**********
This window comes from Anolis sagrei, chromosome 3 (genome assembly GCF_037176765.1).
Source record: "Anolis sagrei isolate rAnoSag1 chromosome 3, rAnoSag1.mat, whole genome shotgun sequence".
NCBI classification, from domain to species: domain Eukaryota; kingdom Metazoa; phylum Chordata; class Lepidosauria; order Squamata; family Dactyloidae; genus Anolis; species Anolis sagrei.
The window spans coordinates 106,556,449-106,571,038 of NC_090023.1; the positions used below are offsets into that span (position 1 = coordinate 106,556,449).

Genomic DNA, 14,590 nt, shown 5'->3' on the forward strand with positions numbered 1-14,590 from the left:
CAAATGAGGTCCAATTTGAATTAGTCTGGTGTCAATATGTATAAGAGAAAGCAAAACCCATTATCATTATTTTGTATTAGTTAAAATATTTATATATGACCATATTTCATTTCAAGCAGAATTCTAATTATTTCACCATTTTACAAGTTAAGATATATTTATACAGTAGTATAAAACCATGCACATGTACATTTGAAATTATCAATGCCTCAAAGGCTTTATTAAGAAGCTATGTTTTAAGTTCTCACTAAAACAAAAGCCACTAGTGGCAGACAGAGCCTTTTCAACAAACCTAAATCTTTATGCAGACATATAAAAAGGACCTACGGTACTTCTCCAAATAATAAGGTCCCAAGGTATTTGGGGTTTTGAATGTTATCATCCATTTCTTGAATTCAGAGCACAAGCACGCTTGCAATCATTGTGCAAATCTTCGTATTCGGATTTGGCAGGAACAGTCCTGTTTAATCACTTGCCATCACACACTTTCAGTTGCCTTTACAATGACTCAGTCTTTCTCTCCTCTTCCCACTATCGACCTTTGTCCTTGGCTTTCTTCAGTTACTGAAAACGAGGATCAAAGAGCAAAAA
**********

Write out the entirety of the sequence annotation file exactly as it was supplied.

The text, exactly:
This window comes from Anolis sagrei, chromosome 3 (genome assembly GCF_037176765.1).
Source record: "Anolis sagrei isolate rAnoSag1 chromosome 3, rAnoSag1.mat, whole genome shotgun sequence".
NCBI classification, from domain to species: domain Eukaryota; kingdom Metazoa; phylum Chordata; class Lepidosauria; order Squamata; family Dactyloidae; genus Anolis; species Anolis sagrei.
The window spans coordinates 106,556,449-106,571,038 of NC_090023.1; the positions used below are offsets into that span (position 1 = coordinate 106,556,449).

Genomic DNA, 14,590 nt, shown 5'->3' on the forward strand with positions numbered 1-14,590 from the left:
CAAATGAGGTCCAATTTGAATTAGTCTGGTGTCAATATGTATAAGAGAAAGCAAAACCCATTATCATTATTTTGTATTAGTTAAAATATTTATATATGACCATATTTCATTTCAAGCAGAATTCTAATTATTTCACCATTTTACAAGTTAAGATATATTTATACAGTAGTATAAAACCATGCACATGTACATTTGAAATTATCAATGCCTCAAAGGCTTTATTAAGAAGCTATGTTTTAAGTTCTCACTAAAACAAAAGCCACTAGTGGCAGACAGAGCCTTTTCAACAAACCTAAATCTTTATGCAGACATATAAAAAGGACCTACGGTACTTCTCCAAATAATAAGGTCCCAAGGTATTTGGGGTTTTGAATGTTATCATCCATTTCTTGAATTCAGAGCACAAGCACGCTTGCAATCATTGTGCAAATCTTCGTATTCGGATTTGGCAGGAACAGTCCTGTTTAATCACTTGCCATCACACACTTTCAGTTGCCTTTACAATGACTCAGTCTTTCTCTCCTCTTCCCACTATCGACCTTTGTCCTTGGCTTTCTTCAGTTACTGAAAACGAGGATCAAAGAGCAAAAA